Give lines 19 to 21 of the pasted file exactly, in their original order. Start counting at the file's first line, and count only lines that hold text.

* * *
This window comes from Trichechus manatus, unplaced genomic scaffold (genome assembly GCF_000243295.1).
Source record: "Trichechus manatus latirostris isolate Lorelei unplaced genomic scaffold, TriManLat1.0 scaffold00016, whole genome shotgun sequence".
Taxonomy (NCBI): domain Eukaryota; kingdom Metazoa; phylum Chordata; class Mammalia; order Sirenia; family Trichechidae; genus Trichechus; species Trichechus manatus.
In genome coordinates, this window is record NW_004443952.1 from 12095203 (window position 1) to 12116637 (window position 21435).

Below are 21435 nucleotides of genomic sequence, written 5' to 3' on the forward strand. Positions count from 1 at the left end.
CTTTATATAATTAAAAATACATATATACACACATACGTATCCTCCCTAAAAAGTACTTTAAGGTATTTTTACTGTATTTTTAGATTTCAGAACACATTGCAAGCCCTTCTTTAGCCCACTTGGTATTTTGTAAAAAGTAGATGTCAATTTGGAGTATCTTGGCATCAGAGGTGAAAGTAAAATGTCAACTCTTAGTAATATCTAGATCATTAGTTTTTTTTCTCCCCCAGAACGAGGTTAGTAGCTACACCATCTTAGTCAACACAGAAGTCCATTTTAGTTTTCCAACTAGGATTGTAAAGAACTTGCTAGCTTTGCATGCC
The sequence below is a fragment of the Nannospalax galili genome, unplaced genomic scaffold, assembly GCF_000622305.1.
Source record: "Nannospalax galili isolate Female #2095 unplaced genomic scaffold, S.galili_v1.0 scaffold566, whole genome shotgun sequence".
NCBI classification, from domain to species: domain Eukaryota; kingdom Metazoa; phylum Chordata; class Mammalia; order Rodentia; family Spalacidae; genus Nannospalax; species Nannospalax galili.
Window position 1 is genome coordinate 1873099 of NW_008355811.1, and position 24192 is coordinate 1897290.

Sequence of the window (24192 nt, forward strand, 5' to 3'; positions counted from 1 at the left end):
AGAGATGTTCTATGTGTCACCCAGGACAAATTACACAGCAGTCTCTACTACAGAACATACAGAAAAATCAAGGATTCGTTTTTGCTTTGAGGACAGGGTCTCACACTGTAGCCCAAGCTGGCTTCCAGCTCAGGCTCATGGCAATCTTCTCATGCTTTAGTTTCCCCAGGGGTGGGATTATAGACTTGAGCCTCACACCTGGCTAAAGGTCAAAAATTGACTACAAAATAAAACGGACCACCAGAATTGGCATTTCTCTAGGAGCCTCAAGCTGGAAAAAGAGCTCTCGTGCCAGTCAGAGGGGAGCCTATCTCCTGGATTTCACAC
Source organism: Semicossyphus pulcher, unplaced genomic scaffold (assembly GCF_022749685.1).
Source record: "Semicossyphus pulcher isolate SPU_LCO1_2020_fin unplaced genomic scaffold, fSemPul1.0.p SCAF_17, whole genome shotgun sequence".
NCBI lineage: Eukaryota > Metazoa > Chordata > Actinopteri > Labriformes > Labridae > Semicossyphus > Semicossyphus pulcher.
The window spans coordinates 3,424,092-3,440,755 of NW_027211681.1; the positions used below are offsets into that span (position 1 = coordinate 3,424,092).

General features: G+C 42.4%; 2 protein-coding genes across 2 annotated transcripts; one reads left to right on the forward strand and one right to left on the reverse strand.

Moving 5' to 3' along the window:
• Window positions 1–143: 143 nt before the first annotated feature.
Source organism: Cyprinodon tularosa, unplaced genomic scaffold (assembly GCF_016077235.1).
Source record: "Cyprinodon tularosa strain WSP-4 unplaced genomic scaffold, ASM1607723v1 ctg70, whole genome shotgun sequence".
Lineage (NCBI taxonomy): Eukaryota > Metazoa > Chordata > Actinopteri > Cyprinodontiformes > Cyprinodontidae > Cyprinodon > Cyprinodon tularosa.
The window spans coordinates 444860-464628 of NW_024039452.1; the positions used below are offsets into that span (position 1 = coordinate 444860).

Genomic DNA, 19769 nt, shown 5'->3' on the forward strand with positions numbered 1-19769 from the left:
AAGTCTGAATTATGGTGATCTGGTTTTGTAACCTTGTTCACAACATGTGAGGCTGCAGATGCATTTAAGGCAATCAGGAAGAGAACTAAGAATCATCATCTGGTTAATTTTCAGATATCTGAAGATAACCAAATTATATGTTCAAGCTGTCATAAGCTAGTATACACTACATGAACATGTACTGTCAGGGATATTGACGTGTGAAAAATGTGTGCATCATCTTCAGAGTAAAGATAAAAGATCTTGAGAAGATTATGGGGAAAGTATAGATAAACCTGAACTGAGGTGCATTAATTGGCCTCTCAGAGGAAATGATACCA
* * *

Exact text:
• Window positions 1–143: 143 nt before the first annotated feature.
Source organism: Cyprinodon tularosa, unplaced genomic scaffold (assembly GCF_016077235.1).
Source record: "Cyprinodon tularosa strain WSP-4 unplaced genomic scaffold, ASM1607723v1 ctg70, whole genome shotgun sequence".